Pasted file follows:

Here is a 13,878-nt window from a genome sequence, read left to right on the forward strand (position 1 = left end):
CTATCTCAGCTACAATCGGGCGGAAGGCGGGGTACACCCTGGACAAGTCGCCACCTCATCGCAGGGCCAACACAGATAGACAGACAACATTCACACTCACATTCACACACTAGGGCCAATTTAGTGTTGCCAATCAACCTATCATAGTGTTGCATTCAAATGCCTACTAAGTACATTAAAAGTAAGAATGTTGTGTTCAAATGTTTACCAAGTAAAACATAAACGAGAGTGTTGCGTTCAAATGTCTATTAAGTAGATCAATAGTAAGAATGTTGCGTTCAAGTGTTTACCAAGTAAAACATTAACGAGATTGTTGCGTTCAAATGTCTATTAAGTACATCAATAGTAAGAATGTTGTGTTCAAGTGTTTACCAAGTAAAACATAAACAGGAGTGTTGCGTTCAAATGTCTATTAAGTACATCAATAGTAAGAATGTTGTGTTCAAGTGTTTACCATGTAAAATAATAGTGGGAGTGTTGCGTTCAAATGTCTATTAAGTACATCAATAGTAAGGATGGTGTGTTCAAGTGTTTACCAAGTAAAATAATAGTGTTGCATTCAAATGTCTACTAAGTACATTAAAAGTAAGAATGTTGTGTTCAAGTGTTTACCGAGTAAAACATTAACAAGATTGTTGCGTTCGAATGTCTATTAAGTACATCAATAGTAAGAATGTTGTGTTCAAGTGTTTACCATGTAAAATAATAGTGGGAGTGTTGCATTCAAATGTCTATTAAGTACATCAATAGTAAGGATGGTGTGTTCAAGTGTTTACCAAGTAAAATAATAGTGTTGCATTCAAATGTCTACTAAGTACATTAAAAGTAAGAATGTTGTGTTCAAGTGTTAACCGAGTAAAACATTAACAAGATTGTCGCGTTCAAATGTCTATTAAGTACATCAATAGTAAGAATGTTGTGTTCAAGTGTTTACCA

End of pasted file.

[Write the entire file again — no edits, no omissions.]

Here is a 13,878-nt window from a genome sequence, read left to right on the forward strand (position 1 = left end):
CTATCTCAGCTACAATCGGGCGGAAGGCGGGGTACACCCTGGACAAGTCGCCACCTCATCGCAGGGCCAACACAGATAGACAGACAACATTCACACTCACATTCACACACTAGGGCCAATTTAGTGTTGCCAATCAACCTATCATAGTGTTGCATTCAAATGCCTACTAAGTACATTAAAAGTAAGAATGTTGTGTTCAAATGTTTACCAAGTAAAACATAAACGAGAGTGTTGCGTTCAAATGTCTATTAAGTAGATCAATAGTAAGAATGTTGCGTTCAAGTGTTTACCAAGTAAAACATTAACGAGATTGTTGCGTTCAAATGTCTATTAAGTACATCAATAGTAAGAATGTTGTGTTCAAGTGTTTACCAAGTAAAACATAAACAGGAGTGTTGCGTTCAAATGTCTATTAAGTACATCAATAGTAAGAATGTTGTGTTCAAGTGTTTACCATGTAAAATAATAGTGGGAGTGTTGCGTTCAAATGTCTATTAAGTACATCAATAGTAAGGATGGTGTGTTCAAGTGTTTACCAAGTAAAATAATAGTGTTGCATTCAAATGTCTACTAAGTACATTAAAAGTAAGAATGTTGTGTTCAAGTGTTTACCGAGTAAAACATTAACAAGATTGTTGCGTTCGAATGTCTATTAAGTACATCAATAGTAAGAATGTTGTGTTCAAGTGTTTACCATGTAAAATAATAGTGGGAGTGTTGCATTCAAATGTCTATTAAGTACATCAATAGTAAGGATGGTGTGTTCAAGTGTTTACCAAGTAAAATAATAGTGTTGCATTCAAATGTCTACTAAGTACATTAAAAGTAAGAATGTTGTGTTCAAGTGTTAACCGAGTAAAACATTAACAAGATTGTCGCGTTCAAATGTCTATTAAGTACATCAATAGTAAGAATGTTGTGTTCAAGTGTTTACCA